We spoke about Eat Out Top 10 Restaurants, last year’s program having included being one of five judges. Chef Reuben said that he has not been approached yet about being a judge this year, and he is not sure if he would accept an invitation to be an Eat Out judge again. In talking about Chef Richard, and their connection at Chamonix, Chef Reuben described him as our country’s most creative chef. Funny was that both Chef Reuben and I could not remember the name of appalling UK restaurant writer Bruce Palling who had been flown in to judge our restaurants in 2013.
We sat outside on the deck underneath oak trees, protected from the fast-shooting acorns coming down from them by umbrellas. White table cloths cover the tables, with placemats of woven copper, green, and brown strands, and material serviettes. Previously the Racine menu was a brownish A3 sheet which served as a placemat. The menu has been reduced to a white A4 photocopy. Chef Nico has free reign in designing his menu, but first sends his ideas to Chef Reuben. The Racine menu is short and sweet, with seven starters, eight main courses, and three desserts. As Chamonix is on the route of the very popular Franschhoek Wine Tram, they have created an ‘Express Menu‘ for these guests visiting the Tasting Room, and who need to eat something quickly before they are picked up for their next stop by the Wine Bus. The Express Menu items include whitebait and aioli (R42), a sourdough sandwich (R50), penne with tomatoes (R68), a Franschhoek trout plate (R78), and a charcuterie and cheese plate (R98). Chef Reuben ordered a very colourful plate of steamed West Coast mussels with parsley from the blackboard menu (R72), requesting it with a tomato sauce (the menu offers it with white wine cream). I chose an old Reuben’s favourite of crisp salt and pepper squid from the standard menu (R68), which is served with a smoked tomato aioli, herb salad, and sweet and sour caramel. Other starters include lemongrass-cured Franschhoek trout (R60), confit duck terrine (R70), beef tartar (R72), and tempura prawns with compressed watermelon (an interesting sounding element) and sliced jalapeno (R75). Saldanha Bay oysters at R19 each are available on the blackboard.
Both of us chose kingklip for our main course, mine served on a bed of mash and with spiced tomato yoghurt, as well as pickled cucumber (R140), while Chef Reuben had his plain with steamed vegetables. Other main course options include a Racine burger (R98), prawn curry with green chillies (R115), seared Franschhoek trout (R135), and roast lamb rack (R165). Sides all cost R30, and include unusual roast bone marrow, and rare cauliflower with cheese. A small menu caters for children, offering burgers, penne, and ice cream.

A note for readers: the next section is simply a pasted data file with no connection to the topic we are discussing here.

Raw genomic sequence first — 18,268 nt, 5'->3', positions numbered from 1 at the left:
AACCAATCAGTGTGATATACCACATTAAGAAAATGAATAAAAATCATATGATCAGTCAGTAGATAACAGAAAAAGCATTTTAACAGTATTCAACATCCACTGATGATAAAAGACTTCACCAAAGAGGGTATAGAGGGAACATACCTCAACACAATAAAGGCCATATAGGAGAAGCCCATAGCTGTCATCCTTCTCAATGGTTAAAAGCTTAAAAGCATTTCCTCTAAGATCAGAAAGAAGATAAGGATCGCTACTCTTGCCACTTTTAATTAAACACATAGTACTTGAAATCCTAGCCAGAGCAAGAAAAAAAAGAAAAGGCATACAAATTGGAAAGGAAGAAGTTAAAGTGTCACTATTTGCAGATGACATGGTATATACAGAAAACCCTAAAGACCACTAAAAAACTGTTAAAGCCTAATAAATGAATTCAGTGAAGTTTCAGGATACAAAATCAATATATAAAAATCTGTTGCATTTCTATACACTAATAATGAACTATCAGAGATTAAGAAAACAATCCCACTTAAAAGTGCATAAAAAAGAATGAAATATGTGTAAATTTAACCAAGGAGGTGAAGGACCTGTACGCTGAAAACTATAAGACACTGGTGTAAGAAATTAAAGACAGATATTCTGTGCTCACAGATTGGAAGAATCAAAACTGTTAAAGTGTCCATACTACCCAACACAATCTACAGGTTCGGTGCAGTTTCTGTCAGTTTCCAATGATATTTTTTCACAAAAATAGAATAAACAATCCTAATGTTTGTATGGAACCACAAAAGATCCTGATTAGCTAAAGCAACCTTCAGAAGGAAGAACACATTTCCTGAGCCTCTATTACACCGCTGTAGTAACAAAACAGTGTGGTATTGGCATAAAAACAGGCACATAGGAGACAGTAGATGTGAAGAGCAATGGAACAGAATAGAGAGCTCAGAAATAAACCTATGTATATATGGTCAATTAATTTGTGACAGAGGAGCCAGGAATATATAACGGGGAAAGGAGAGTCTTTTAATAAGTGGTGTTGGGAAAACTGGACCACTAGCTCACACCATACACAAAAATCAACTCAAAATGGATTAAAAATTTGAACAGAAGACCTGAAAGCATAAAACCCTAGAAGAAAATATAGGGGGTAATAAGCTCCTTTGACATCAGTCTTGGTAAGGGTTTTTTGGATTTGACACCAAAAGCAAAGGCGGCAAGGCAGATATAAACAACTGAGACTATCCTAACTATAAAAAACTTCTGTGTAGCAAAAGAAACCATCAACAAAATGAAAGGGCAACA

We didn’t have desserts, but I was served a good dry Terbedore cappuccino. Chef Reuben told me that he has discovered that he is lactose-intolerant, and now uses lactose-free products, some of which he is introducing in his restaurants too, such as lactose-free milk and ice-cream. Dessert options are lime and ginger panna cotta (nice sounding combination of ingredients), spiced apricot malva pudding, and salted caramel parfait, in a price range of R55 – R68, with a cheese board costing R72. The blackboard offered a dark chocolate torte at R62, as well as a trio of sorbets at R55.
We stuck with water, Chef Reuben suffering from sinus and I having to drive back to Cape Town. The bulk of the red wines are those of Chamonix (Rouge, Cabernet Franc, Greywacke Pinotage, Feldspar Pinot Noir, Troika, and Pinot Noir Reserve, in a price range of R55 – R350). MCC is by Graham Beck (R250). White wines by Chamonix are Sauvignon Blanc, Unoaked Chardonnay, Reserve White, and Reserve Chardonnay, ranging in price from R78 – R250. The winelist, which is part of the menu, does not mention the availability of wine by the glass, and vintages oddly are only specified for the red wines.
I was impressed with Chef Reuben yet felt sorry for him, as he is so well-known, especially amongst Franschhoekers, who came over to greet him at our table. This element of his fame may be something he would like less of. We laughed when he told me that his children Latika and Max think it’s totally normal for their dad to be on TV. Chef Reuben shared that while he is a BMW driver, he has had a 1968 and a 1974 Mercedes-Benz restored, a brand which his uncle drove. It was a long three-hour lunch in a very relaxed environment, with good service offered by the staff.
Racine, Chamonix Farm, Uitkyk Street, Franschhoek. Tel (021) 876-2393 No website nor Social Media. Tuesday – Sunday Lunch, Thursday – Saturday Dinner.